When I raised the ‘celebrity pastor’ issue a few years ago, my primary concern was the distasteful self-promotion and the cultivation of cults of personality which it seemed to involve.
More recently, we have witnessed the plagiarism/ghost writing debacle and now the use of not-for-profit money for market manipulation. The sums involved dwarf many church budgets and indicate the disconnection between the showcase pastoral talent and the everyday experience (and financial circumstances) of most pastors.
Perhaps most disturbing is the way in which we also seem to be living in our own version of that final scene of Animal Farm. The language being used by the church regarding its behavior (‘it is not illegal,’ ‘it was unwise,’ ‘mistakes were made’) is obviously parasitic on the venal patois developed by secular politicians caught with their trousers down.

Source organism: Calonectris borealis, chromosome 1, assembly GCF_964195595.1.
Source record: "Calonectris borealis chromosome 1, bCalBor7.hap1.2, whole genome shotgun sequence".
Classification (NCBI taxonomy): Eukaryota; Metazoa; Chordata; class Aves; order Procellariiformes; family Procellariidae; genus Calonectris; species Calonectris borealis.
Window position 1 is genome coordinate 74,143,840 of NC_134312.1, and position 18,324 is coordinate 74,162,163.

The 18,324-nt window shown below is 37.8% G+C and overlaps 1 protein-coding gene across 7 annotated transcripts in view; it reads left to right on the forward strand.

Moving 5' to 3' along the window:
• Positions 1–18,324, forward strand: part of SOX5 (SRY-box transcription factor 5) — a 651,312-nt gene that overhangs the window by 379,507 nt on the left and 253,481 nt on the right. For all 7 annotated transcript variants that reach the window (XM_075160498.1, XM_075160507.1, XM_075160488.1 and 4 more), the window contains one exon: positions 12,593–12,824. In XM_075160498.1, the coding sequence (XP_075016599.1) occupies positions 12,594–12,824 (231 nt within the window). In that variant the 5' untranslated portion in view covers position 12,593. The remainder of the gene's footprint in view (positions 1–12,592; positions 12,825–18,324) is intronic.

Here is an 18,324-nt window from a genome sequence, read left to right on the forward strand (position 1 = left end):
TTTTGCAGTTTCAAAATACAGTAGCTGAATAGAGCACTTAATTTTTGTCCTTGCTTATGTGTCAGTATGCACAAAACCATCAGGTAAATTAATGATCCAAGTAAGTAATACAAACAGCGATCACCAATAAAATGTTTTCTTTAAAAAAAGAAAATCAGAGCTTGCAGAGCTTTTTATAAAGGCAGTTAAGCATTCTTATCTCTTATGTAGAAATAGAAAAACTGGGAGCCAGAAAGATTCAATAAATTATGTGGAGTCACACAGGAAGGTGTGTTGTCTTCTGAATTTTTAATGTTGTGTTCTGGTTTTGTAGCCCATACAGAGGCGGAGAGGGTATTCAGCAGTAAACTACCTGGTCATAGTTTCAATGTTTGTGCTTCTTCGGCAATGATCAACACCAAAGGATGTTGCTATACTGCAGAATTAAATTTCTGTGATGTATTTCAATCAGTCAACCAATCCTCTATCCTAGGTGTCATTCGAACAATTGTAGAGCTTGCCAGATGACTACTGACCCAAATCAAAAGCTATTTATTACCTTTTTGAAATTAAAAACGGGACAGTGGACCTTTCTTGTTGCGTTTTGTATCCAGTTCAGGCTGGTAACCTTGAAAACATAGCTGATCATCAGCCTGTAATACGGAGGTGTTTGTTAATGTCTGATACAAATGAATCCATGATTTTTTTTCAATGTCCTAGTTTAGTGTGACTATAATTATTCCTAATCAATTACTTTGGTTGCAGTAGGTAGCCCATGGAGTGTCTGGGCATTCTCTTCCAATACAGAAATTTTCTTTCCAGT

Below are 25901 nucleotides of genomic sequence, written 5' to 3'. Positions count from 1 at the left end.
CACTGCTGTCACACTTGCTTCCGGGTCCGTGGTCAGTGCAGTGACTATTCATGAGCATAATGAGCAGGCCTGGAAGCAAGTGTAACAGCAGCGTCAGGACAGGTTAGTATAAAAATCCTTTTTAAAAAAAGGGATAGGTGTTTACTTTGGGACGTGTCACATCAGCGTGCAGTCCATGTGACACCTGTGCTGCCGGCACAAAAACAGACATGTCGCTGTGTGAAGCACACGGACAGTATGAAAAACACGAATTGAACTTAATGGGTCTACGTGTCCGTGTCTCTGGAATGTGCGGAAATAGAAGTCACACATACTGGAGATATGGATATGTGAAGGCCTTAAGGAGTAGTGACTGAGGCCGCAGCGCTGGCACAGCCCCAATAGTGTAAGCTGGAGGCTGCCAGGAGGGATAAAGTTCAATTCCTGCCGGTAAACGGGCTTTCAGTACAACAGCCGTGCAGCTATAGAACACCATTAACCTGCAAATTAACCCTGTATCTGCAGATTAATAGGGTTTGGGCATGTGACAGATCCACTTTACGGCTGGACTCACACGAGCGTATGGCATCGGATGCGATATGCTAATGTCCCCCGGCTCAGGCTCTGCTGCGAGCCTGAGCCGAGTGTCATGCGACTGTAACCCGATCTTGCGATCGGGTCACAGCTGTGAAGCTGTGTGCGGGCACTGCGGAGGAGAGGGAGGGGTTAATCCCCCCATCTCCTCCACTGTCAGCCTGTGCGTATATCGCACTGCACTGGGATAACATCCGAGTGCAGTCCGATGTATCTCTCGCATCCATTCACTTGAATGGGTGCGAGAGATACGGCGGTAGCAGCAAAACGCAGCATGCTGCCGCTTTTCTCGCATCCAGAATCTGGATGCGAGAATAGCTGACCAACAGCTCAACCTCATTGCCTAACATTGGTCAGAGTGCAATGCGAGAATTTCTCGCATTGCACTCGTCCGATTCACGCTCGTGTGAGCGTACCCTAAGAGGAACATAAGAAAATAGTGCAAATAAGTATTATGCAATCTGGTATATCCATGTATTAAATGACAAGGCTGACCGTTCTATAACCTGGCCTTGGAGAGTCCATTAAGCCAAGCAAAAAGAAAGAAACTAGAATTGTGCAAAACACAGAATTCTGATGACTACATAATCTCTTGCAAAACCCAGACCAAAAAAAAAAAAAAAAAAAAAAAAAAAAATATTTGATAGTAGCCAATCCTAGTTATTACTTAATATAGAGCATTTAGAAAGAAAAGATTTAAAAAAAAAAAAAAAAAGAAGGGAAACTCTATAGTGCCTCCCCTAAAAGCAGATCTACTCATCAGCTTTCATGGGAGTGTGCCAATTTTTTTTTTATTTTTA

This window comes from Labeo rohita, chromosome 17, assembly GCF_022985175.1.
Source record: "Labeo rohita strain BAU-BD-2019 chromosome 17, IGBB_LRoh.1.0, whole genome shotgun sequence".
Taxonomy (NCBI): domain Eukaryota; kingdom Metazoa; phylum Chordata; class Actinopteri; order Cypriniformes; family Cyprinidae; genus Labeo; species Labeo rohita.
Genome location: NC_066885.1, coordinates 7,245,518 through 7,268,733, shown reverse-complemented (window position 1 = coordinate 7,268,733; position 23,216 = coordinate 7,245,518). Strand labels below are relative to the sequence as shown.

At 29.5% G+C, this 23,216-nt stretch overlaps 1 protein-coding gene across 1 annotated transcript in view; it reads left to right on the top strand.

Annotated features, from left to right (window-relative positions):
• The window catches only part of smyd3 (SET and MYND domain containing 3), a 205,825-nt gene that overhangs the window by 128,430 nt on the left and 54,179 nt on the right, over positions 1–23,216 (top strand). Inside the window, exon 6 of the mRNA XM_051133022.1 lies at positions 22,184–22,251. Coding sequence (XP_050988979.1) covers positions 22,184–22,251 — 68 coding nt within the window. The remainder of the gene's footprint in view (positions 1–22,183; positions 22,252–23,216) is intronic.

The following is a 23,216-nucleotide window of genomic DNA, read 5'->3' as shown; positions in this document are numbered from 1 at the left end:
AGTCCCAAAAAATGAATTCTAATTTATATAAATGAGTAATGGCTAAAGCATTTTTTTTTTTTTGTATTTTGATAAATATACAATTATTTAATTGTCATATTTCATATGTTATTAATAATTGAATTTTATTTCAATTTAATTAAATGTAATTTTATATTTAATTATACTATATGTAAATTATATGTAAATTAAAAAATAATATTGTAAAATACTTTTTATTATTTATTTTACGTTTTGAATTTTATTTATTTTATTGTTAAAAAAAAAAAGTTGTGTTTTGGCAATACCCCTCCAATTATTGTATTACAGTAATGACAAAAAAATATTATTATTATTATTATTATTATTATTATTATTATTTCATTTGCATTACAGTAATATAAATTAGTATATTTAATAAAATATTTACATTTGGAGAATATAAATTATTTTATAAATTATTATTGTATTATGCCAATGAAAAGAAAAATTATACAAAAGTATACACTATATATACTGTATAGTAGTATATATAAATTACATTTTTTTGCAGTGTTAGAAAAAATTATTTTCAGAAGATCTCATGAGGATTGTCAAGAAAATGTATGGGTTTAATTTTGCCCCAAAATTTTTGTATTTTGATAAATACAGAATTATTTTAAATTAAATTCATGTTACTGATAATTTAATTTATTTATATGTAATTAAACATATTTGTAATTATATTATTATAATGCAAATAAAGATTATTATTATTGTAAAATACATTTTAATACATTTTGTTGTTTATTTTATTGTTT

All of this is old news. But here is the rub: If there are people out there who still believe that there is such a thing as reformed evangelicalism as a trans-denominational movement, if they believe that this movement will play a key role in the future of the church, and if they believe that they are important leaders in this movement, then they need to speak directly, clearly, and firmly to precisely these issues.
You cannot be a leader without leading publicly on the major issues and major personalities of the day who impact your movement and your chosen constituency. It is not enough to say ‘That person is no longer one of us’ when you helped to create a culture in which accountability is not transparent and where your public silence encouraged the big names to think they could do what they wanted and not be held publicly to account. That is where today’s problems started.
Read more: Reformation 21